• Tron Guy – Jay Maynard, a computer consultant, designed a Tron costume, complete with skin-tight spandex and light-up plastic armor, in 2003 for Penguicon 1.0 in Detroit, Michigan. The Internet phenomenon began when an article was posted to Slashdot, followed by Fark, including images of this costume.[303]
  • Vancouver Riot Kiss – An image supposedly of a young couple lying on the ground kissing each other behind a group of rioters during the riots following the Vancouver Canucks' Stanley Cup loss to the Boston Bruins on 15 June 2011. The couple, later identified as Australian, Scott Jones, and local resident, Alexandra Thomas, were not actually kissing but Jones was consoling Thomas after being knocked down by a police charge.[304]
  • Wojak - also known "Feels guy", A bald man character with a sad expression on his face, often used as a reaction image to represent feelings such as melancholy, regret or loneliness. It has been to original feelings means transformed into many various forms, with completely different meanings and take some role in certain simulations, such as the NPC role, mocking capitalst economic models, archetype for the everyman. Eventually it also have spawned many derived characters, they are based Wojak, it is often used to represent different emotions.[305][306]
  • Woman yelling at a cat – A screenshot of the members of the television show The Real Housewives of Beverly HillsTaylor Armstrong and Kyle Richards showing Armstrong shouting and pointing with the finger, followed by a photo of a confused cat (identified as Smudge) sitting behind a table with food. The meme emerged in mid-2019, when Twitter users joined the photos and included texts that looked like a mockery of the cat to the angry woman.[307][308]
  • Wood Sitting on a Bed – An image of a nude man sitting on a bed that gained notoriety at the beginning of the COVID-19 pandemic.[309]
  • "You are not immune to propaganda." – A glitch art representation of Garfield, with the caption "You are not immune to propaganda" surrounding it.[310]

Music

Main article: List of viral music videos

People

  • Meme Man — Fictional character often featured in surreal memes, depicted as a 3D render of a smooth, bald, and often disembodied and blue-eyed male head.[311]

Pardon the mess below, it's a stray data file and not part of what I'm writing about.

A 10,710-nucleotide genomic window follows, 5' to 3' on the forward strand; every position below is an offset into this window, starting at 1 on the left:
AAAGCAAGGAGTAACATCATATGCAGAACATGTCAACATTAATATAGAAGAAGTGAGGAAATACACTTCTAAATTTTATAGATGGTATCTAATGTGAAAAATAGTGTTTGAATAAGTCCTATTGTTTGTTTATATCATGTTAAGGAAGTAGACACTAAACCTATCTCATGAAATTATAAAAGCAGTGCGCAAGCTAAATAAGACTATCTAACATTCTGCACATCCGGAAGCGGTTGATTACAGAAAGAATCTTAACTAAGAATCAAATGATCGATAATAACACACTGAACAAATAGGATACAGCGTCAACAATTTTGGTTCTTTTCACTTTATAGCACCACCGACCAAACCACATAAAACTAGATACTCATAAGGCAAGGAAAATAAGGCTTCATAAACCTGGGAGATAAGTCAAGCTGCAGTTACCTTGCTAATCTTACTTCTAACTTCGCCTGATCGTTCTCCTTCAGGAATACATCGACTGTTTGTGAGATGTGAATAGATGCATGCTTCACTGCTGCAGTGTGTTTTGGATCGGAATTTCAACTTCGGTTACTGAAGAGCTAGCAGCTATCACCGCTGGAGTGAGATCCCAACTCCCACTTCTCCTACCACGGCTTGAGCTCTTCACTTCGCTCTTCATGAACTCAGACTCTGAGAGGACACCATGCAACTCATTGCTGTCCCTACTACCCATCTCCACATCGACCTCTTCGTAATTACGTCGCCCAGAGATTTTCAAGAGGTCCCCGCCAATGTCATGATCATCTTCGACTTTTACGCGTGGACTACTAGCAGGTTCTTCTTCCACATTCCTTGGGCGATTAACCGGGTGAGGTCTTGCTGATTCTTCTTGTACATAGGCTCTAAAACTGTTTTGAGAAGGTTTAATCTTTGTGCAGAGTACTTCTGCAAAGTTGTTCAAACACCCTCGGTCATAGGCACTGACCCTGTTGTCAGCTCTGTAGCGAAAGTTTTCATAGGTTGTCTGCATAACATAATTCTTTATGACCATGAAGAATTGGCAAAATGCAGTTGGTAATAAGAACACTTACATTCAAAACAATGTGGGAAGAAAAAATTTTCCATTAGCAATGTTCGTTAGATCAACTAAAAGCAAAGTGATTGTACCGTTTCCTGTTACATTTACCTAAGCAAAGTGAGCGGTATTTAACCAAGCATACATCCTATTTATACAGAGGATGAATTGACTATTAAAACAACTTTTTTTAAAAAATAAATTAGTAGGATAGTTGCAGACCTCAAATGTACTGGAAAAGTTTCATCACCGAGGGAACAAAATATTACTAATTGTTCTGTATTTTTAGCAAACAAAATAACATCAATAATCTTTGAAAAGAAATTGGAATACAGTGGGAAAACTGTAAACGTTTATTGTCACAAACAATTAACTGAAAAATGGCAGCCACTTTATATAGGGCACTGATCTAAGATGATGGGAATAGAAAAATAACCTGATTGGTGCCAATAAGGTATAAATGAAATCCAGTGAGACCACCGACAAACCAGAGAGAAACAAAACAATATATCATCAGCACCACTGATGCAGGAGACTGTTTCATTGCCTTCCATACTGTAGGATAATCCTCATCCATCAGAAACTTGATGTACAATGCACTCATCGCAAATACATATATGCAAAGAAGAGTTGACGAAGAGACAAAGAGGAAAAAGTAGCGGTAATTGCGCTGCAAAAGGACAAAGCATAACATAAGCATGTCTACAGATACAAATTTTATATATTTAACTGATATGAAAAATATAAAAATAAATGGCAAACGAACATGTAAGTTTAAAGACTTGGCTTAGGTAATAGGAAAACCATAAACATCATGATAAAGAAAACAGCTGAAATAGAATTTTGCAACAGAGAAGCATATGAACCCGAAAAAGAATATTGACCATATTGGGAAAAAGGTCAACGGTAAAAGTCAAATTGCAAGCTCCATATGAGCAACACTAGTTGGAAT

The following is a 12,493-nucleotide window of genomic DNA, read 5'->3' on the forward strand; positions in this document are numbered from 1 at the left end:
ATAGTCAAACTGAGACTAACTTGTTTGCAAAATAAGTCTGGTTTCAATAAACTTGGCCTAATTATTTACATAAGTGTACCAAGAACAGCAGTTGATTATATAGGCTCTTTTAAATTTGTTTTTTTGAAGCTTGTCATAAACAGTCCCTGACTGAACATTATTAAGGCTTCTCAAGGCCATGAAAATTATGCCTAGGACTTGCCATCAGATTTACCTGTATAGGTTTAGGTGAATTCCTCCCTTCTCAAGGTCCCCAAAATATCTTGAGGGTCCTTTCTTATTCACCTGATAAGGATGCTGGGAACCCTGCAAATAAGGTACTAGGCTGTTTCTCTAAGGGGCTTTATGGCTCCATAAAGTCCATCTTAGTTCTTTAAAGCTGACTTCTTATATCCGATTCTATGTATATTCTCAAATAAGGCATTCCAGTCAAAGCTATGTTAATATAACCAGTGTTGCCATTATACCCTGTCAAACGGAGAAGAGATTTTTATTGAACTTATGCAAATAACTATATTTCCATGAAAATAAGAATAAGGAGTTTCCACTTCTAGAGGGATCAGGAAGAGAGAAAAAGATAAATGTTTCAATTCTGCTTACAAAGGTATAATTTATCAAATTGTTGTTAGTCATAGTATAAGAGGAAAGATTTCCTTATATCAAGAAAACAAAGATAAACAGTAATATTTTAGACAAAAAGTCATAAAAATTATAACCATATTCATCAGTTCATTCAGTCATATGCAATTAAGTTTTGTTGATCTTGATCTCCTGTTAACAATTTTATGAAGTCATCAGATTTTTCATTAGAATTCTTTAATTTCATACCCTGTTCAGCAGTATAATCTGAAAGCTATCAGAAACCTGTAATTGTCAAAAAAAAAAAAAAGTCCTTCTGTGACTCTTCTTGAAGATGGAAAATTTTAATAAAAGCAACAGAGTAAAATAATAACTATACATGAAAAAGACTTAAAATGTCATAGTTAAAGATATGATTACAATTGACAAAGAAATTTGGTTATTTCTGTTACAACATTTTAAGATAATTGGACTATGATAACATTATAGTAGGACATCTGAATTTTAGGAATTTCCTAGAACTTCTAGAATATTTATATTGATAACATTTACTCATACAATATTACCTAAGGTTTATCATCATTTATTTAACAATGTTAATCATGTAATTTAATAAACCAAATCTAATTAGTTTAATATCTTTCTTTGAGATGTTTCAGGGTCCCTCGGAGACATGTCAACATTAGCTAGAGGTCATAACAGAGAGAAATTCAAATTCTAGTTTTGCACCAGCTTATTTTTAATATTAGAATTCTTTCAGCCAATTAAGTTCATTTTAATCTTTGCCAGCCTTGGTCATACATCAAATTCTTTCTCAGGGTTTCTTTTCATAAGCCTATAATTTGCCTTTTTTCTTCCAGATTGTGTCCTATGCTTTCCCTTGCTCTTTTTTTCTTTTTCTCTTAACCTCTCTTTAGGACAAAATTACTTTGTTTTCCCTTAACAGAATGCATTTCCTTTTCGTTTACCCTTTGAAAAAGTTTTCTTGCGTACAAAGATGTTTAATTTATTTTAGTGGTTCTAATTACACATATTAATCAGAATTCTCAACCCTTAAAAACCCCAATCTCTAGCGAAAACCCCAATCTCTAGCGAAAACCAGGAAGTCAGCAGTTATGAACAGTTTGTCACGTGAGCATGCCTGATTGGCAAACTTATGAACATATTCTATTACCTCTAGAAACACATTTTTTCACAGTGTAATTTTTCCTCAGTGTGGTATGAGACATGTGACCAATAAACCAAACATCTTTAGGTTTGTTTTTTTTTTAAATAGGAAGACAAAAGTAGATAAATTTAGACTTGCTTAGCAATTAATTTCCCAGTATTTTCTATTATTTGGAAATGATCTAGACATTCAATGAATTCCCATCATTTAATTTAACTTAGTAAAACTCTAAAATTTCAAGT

• Salt Bae – Turkish chef and restaurateur Nusret Gökçe earned fame in 2017 for his camera-friendly approach to preparing and seasoning meat, including a video in 2017 which he sprinkles salt, sparkling in the sunlight, onto a steak.[312][313] Gökçe's approach has been compared to dinner theater, in that his actual finished product is secondary to the performance.[314]

Politics

See also: Category:Political Internet memes

  • Arrest of Vladimir Putin – A viral video showing the mock arrest of Vladimir Putin and his trial.[315][316]
  • Barack Obama vs. Mitt Romney – A fictitious rap battle between 2012 electioncandidatesBarack Obama and Mitt Romney. As of October 2020, the video has over 150 million views.[317]
  • Bernie or Hillary? – A political poster that compares the positions of Hillary Clinton and Bernie Sanders on certain issues. It was typically used by Sanders supporters to make fun of Clinton's attempts to seem relatable to the voter base while they perceived Sanders to be more knowledgeable and in-depth on the issues.[318][319][320] However, some critiqued the meme by saying that it played into sexist stereotypes.[318][320]
  • Joe Biden – There are numerous iterations of President Joe Biden as a meme.[321] The portrayal of Biden in The Onion was popular on the Internet and influenced other memes about him, as well as his broader public image.[322][323] After Donald Trump won the 2016 U.S. presidential election, images of Biden as the "Biden Bro" or "Prankster Joe Biden" began circulating online. In these memes, Biden was paired with Barack Obama and captioned with various fictional conversations planning pranks and jokes on the president-elect. Biden is portrayed as the immature prankster of the duo, with Obama as his exasperated straight man.[324][needs update]